Wow. Now THAT was a Star Wars movie! In fact, it may be the best Star Wars movie yet. It is certainly better than any of the prequels. It does so by harkening back to the original trilogy, both in look and feel and story-wise. Indeed, it is definitely the best looking of all the movies. And it wisely introduces new characters who will carry the franchise going forward, and the filmmakers wisely hired remarkable young actors to play those characters.
My non-spoilery thoughts are below the fold. I will post a spoiler-review later this week (probably). As I mentioned in my reviews of the existing films, I just re-watched the original trilogy for the first time in many years and watched the second and third prequels for the first time, period.
The Force Awakens is absolutely the best looking of ALL the movies. It retains the look and feel of the original trilogy (with a touch of the diesel- and atompunk affectation popular in the prequels), but the FX is far superior to any of the previous movies. There are some soon to be iconic shots—X-wing starfighters coming in low across the water, a final showdown in a snow-covered forest, Rey rappelling down the derelict Imperial Star Destroyer, a desert planet (Jakku, not Tatooine) strewn with vestiges of the wars of the past decades, including a downed Imperial Star Destroyer and AT-AT walker. It’s really gorgeous, well designed, and superbly rendered all around.
I’m hesitant to say much about the trio of main characters from the original trilogy—and it was a trio—since this is a non-spoiler review, but Leia doesn’t have much to do, even in her time on screen, and Luke appears very little. It’s Han who has the most screen time and the most to do, and Harrison Ford takes every bit as much advantage of it as you would expect.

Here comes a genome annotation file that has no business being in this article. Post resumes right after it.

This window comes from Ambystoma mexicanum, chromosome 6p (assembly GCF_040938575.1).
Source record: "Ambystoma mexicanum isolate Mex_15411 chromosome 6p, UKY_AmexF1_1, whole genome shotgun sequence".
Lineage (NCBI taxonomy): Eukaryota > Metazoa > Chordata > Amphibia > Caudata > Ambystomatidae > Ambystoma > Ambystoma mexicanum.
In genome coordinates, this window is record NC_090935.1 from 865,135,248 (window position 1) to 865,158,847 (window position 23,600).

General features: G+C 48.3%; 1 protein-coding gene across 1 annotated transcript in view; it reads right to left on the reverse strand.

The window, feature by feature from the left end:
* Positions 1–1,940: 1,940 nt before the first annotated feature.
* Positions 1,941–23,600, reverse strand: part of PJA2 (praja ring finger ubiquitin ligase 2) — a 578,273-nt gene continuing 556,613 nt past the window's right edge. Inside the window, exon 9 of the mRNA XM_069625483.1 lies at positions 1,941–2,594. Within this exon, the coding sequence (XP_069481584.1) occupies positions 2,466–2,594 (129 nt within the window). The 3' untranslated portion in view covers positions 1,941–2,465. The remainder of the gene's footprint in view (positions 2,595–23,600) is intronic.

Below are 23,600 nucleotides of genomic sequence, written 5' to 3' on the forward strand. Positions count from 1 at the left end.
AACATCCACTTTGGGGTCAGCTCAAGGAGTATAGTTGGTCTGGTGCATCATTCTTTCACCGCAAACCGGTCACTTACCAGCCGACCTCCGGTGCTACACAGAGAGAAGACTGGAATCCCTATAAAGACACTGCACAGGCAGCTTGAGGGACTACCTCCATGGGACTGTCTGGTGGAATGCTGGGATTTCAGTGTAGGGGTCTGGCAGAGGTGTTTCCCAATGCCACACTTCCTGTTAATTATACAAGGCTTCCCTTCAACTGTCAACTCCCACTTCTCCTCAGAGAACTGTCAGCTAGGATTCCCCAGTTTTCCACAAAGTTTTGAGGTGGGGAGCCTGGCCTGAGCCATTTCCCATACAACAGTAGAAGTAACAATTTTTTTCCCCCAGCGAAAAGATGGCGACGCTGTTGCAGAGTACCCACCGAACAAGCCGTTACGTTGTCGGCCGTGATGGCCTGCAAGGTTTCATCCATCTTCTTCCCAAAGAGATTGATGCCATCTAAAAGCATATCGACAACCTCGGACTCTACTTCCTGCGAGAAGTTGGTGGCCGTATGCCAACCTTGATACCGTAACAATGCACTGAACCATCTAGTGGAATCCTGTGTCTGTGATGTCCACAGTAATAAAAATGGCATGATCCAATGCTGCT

But the filmmakers don’t dally about this being a passing of the torch. It’s not Leia and Luke and Han’s move. The stars are Rey and Finn and, to a lesser extent, Poe. Daisy Ridley and John Boyega are phenomenal, as is Oscar Isaac in his smaller role (Oscar Isaac is amazing in Ex Machina and great in A Most Violent Year as well). Ridley and Boyega have really tremendous chemistry. And that’s good, because it is rightly Rey and Finn’s movie, and they will need to carry the series going forward. Ridley should be a breakout star and it looks like she is set up to be the main character. It will be interesting to see whether Finn stays roughly equal to her or recedes a bit. Hopefully we see much more of Poe.
The movie is more than a little openly nodding toward A New Hope, but any accusations that is simply a retread should be dashed against the fact that Rey, Finn, and Poe are very different characters from the original trio, and interesting in their own light. As is, for that matter, Kylo Ren, who is a different sort of villain than either young Anakin or old Vader.
Oh, and I would be remiss to mention new characters without talking about BB-8. Totally a marketing ploy—buy an officially licensed remote-control BB-8 at this affiliate link!—but that doesn’t mean it’s a bad thing. The design isn’t just aesthetically attractive; it allows BB-8 to be more expressive that R2-D2 ever was. The film takes full advantage of that. BB-8 provides some of the funniest moments in the entire film.